Look how some of us perceive Haitians working and living in Curaçao, based on a false sense of “We are the best of the Caribbean”.  

Do we still have these negative perceptions of Africa, Africans, and Black people nowadays?
Back in Curaçao talking about Africa was a big taboo and when Africa was discussed it was also associated with these same types of negative perceptions. Unfortunately, we still have this and it is still prevalent. Over the years, I do see that slowly and gradually there are some changes in the world, as we can see that “Black is beautiful” has resulted in Miss World from Trinidad and Tobago, Jamaica and Miss Universe from South Africa where black girls win in these international beauty pageants. Miss South Africa stated that winning the pageant proves that Black people can be successful internationally. That her pro-activity had made her come that far. If she had stayed in the village where she came from, she would never have become successful. 

We are seeing that the Black Lives Matter movement has gained momentum, but we also see that we have a long way to go to emancipate ourselves and the rest of the world from racial biases.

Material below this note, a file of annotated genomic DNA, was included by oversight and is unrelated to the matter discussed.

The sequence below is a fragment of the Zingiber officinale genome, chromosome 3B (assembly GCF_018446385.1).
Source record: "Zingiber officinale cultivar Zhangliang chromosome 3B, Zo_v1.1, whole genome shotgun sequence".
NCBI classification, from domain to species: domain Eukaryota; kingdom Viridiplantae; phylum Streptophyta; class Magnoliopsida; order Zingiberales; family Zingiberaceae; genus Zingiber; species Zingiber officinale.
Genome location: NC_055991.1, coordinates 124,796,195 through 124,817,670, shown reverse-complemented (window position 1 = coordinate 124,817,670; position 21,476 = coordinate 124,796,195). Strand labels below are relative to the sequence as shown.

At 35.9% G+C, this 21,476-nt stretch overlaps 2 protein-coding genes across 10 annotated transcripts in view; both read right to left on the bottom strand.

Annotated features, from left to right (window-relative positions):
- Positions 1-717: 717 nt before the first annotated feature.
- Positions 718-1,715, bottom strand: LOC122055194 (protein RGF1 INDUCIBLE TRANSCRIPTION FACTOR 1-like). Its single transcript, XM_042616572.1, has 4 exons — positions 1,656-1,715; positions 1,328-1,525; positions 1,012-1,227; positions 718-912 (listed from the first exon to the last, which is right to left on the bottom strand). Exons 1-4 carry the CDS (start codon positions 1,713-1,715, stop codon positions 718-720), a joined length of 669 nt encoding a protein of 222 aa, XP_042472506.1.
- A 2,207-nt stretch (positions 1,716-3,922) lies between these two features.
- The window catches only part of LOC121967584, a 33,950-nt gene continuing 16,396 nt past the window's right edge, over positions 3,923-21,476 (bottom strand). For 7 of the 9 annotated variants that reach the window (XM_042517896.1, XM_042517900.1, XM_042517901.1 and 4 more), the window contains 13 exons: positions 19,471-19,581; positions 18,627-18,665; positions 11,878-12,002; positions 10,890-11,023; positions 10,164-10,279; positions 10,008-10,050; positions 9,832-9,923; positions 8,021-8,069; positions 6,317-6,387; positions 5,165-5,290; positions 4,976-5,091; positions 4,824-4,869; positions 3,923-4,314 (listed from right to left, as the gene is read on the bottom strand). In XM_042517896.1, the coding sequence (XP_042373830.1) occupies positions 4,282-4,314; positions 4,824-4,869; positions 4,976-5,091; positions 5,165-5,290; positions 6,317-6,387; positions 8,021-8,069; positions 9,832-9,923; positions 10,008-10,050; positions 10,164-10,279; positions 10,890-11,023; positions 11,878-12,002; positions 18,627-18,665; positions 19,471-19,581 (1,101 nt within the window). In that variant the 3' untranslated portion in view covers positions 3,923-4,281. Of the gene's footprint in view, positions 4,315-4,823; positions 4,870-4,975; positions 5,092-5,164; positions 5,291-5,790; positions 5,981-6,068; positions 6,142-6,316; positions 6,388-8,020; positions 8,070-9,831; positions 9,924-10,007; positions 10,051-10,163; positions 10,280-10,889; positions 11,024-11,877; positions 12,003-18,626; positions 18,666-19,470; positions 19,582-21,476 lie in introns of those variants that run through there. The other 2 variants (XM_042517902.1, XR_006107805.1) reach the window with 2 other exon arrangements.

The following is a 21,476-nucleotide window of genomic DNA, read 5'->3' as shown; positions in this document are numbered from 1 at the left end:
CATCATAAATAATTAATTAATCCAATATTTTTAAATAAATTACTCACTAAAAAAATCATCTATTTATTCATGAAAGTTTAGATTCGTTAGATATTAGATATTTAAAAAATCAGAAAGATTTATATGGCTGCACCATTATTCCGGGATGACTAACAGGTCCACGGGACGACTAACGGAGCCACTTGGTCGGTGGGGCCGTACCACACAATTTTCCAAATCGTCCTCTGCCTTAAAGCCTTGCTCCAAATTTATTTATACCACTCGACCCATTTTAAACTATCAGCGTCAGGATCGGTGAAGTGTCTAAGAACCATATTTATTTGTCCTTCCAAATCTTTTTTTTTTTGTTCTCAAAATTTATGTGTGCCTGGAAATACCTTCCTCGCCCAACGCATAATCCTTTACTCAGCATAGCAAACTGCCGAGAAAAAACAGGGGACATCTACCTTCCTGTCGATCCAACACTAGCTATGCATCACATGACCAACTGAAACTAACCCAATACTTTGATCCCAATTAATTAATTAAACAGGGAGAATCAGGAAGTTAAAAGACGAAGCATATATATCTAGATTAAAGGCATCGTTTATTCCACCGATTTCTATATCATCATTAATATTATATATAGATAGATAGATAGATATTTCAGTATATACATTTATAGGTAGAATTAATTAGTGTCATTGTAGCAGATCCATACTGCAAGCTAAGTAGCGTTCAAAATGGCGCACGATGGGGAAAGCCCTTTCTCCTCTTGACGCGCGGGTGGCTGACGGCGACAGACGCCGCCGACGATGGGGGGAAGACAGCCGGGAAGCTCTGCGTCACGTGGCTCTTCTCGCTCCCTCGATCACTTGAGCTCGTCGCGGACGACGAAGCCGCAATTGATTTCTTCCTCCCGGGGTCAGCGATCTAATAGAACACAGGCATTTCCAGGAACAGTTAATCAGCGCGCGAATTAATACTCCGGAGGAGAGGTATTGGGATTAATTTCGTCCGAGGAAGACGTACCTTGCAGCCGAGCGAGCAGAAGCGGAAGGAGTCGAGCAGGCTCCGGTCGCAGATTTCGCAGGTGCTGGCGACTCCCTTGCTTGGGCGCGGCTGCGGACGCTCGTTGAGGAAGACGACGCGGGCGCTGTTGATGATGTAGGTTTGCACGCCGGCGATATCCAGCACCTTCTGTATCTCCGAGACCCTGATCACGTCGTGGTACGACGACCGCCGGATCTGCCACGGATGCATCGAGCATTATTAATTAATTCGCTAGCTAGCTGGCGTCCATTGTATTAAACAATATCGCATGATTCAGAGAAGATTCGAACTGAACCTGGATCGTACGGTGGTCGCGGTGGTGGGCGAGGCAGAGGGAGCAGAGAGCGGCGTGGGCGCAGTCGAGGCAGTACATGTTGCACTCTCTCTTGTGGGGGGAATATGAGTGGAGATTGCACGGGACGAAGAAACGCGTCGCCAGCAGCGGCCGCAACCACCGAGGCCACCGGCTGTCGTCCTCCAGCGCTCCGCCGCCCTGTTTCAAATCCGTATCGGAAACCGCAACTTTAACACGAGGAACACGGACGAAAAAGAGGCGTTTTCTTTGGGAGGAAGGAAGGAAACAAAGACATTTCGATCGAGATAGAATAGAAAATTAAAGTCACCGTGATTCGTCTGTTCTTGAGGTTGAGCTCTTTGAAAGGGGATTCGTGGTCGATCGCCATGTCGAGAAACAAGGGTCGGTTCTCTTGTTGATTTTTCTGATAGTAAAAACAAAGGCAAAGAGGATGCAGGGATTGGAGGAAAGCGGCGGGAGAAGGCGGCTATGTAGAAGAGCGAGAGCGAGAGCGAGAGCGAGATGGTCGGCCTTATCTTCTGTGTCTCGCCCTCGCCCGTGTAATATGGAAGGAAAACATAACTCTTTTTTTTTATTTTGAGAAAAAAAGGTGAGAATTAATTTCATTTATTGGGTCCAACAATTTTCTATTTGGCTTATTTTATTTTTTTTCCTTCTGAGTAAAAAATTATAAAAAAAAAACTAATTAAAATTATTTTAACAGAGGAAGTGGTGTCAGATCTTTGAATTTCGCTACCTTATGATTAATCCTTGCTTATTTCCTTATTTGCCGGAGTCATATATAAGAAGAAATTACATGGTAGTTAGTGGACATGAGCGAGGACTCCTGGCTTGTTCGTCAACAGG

We need to empower our people to be proud of themselves and their history…

On the one hand, we need to work on the awareness of our people of their inferiority complex that they are sometimes not even aware of, and on the other hand, we need to work to empower our people to be proud of themselves and their history, this need to go hand in hand. In the end, this will result in a different society. But working on changing people’s mindsets is not something that will have short immediate effects. It will require a long-term approach, but we will have to continue to make people aware and help people change from the inside out. 

There is a lot of work to be done and we will need to focus on those that do want to change.

Mental slavery is a very subtle thing, look at a ChiChi- doll, that projects a woman that doesn’t reflect a real woman in Curaçao. Consider that as an example. We need to be aware that we can be biased and that we are not even aware of the fact that we are biased. This makes the challenge all the more challenging.